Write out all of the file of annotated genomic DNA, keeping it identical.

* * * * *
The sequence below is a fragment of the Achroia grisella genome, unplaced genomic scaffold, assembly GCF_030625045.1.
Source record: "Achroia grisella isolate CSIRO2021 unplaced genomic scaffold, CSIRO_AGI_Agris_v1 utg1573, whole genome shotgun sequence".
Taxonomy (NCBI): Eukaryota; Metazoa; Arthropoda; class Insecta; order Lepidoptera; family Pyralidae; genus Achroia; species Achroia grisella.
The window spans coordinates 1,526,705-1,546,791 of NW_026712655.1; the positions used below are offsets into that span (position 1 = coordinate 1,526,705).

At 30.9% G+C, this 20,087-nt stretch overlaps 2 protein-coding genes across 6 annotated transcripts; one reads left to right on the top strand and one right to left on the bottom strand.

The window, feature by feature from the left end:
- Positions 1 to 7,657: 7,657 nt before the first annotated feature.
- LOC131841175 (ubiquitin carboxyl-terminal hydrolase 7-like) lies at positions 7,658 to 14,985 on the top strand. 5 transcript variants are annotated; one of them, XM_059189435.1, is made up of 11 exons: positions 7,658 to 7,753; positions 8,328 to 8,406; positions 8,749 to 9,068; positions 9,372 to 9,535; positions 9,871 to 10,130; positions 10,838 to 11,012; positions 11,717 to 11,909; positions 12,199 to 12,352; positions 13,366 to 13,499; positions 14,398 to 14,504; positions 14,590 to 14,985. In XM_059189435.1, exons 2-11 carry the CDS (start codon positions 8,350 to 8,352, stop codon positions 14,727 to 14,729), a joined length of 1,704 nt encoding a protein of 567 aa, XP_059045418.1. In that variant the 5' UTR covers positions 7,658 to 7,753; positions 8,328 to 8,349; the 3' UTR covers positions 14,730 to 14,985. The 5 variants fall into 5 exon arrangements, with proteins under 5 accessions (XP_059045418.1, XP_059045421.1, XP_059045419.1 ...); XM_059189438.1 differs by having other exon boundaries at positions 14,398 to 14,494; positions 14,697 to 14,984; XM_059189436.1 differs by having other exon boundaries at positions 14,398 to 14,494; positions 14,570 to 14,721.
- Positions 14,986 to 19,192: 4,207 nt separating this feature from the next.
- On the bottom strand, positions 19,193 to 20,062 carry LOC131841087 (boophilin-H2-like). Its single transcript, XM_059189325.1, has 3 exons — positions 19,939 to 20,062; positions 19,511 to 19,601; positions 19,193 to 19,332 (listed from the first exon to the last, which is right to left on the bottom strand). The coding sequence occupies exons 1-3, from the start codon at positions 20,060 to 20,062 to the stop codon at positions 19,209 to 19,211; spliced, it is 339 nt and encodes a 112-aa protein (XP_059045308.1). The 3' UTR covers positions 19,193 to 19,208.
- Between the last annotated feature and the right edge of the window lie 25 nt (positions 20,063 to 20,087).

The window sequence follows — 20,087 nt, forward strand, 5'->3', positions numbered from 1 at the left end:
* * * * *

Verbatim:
The sequence below is a fragment of the Achroia grisella genome, unplaced genomic scaffold, assembly GCF_030625045.1.
Source record: "Achroia grisella isolate CSIRO2021 unplaced genomic scaffold, CSIRO_AGI_Agris_v1 utg1573, whole genome shotgun sequence".
Taxonomy (NCBI): Eukaryota; Metazoa; Arthropoda; class Insecta; order Lepidoptera; family Pyralidae; genus Achroia; species Achroia grisella.
The window spans coordinates 1,526,705-1,546,791 of NW_026712655.1; the positions used below are offsets into that span (position 1 = coordinate 1,526,705).

At 30.9% G+C, this 20,087-nt stretch overlaps 2 protein-coding genes across 6 annotated transcripts; one reads left to right on the top strand and one right to left on the bottom strand.

The window, feature by feature from the left end:
- Positions 1 to 7,657: 7,657 nt before the first annotated feature.
- LOC131841175 (ubiquitin carboxyl-terminal hydrolase 7-like) lies at positions 7,658 to 14,985 on the top strand. 5 transcript variants are annotated; one of them, XM_059189435.1, is made up of 11 exons: positions 7,658 to 7,753; positions 8,328 to 8,406; positions 8,749 to 9,068; positions 9,372 to 9,535; positions 9,871 to 10,130; positions 10,838 to 11,012; positions 11,717 to 11,909; positions 12,199 to 12,352; positions 13,366 to 13,499; positions 14,398 to 14,504; positions 14,590 to 14,985. In XM_059189435.1, exons 2-11 carry the CDS (start codon positions 8,350 to 8,352, stop codon positions 14,727 to 14,729), a joined length of 1,704 nt encoding a protein of 567 aa, XP_059045418.1. In that variant the 5' UTR covers positions 7,658 to 7,753; positions 8,328 to 8,349; the 3' UTR covers positions 14,730 to 14,985. The 5 variants fall into 5 exon arrangements, with proteins under 5 accessions (XP_059045418.1, XP_059045421.1, XP_059045419.1 ...); XM_059189438.1 differs by having other exon boundaries at positions 14,398 to 14,494; positions 14,697 to 14,984; XM_059189436.1 differs by having other exon boundaries at positions 14,398 to 14,494; positions 14,570 to 14,721.
- Positions 14,986 to 19,192: 4,207 nt separating this feature from the next.
- On the bottom strand, positions 19,193 to 20,062 carry LOC131841087 (boophilin-H2-like). Its single transcript, XM_059189325.1, has 3 exons — positions 19,939 to 20,062; positions 19,511 to 19,601; positions 19,193 to 19,332 (listed from the first exon to the last, which is right to left on the bottom strand). The coding sequence occupies exons 1-3, from the start codon at positions 20,060 to 20,062 to the stop codon at positions 19,209 to 19,211; spliced, it is 339 nt and encodes a 112-aa protein (XP_059045308.1). The 3' UTR covers positions 19,193 to 19,208.
- Between the last annotated feature and the right edge of the window lie 25 nt (positions 20,063 to 20,087).

The window sequence follows — 20,087 nt, forward strand, 5'->3', positions numbered from 1 at the left end: